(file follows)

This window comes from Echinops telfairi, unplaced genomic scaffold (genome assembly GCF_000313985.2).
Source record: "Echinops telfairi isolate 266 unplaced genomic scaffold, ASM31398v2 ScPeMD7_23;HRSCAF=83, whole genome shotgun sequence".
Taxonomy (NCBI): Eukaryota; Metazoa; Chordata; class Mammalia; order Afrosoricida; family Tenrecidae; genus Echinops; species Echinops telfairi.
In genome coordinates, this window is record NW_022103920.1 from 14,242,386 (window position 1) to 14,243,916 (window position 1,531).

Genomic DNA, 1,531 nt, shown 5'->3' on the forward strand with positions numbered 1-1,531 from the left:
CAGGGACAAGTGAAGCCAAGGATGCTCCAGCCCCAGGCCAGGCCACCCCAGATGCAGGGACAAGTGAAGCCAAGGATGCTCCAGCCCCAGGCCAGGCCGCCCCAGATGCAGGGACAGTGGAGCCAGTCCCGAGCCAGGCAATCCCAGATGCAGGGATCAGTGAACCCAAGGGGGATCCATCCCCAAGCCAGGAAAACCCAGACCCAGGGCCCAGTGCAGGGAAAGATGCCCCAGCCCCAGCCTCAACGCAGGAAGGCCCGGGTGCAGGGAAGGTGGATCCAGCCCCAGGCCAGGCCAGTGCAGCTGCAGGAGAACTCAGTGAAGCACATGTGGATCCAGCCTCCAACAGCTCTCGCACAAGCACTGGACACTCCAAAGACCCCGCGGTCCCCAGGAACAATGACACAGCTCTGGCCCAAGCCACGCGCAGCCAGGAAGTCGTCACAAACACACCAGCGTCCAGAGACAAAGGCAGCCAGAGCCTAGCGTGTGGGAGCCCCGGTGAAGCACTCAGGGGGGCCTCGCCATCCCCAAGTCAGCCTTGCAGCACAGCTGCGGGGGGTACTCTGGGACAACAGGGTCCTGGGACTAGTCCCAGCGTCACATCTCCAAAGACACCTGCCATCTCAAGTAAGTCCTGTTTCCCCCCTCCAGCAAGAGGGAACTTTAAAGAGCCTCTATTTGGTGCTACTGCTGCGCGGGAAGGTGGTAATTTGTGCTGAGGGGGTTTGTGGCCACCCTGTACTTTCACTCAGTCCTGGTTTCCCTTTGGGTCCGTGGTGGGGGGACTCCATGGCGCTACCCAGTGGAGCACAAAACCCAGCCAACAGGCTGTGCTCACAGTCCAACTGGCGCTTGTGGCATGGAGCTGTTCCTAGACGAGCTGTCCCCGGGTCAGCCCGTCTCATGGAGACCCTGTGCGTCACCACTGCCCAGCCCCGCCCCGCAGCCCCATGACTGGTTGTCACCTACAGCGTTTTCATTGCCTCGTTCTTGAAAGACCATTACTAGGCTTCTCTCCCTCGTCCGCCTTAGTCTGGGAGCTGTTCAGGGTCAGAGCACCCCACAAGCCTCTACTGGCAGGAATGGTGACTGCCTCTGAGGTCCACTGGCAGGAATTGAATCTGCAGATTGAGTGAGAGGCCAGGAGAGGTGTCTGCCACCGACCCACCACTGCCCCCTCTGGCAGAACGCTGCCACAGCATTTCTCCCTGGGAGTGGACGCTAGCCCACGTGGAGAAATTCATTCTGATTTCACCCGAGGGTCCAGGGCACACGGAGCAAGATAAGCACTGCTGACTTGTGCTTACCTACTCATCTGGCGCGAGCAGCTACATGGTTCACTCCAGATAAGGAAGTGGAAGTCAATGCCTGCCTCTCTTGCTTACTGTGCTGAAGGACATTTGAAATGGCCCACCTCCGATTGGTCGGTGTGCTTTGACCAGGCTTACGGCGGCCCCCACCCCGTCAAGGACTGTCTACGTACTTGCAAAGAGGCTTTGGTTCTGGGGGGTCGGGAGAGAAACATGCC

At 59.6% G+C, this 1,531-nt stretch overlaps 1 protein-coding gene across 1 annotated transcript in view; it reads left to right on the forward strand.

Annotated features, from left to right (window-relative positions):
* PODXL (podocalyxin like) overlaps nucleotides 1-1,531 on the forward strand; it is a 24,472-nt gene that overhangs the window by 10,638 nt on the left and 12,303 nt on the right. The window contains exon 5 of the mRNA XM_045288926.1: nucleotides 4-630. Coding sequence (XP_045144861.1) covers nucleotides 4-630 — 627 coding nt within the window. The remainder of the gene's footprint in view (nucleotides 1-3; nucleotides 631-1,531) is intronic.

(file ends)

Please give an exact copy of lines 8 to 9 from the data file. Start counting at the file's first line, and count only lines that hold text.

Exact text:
Annotated features, from left to right (window-relative positions):
* PODXL (podocalyxin like) overlaps nucleotides 1-1,531 on the forward strand; it is a 24,472-nt gene that overhangs the window by 10,638 nt on the left and 12,303 nt on the right. The window contains exon 5 of the mRNA XM_045288926.1: nucleotides 4-630. Coding sequence (XP_045144861.1) covers nucleotides 4-630 — 627 coding nt within the window. The remainder of the gene's footprint in view (nucleotides 1-3; nucleotides 631-1,531) is intronic.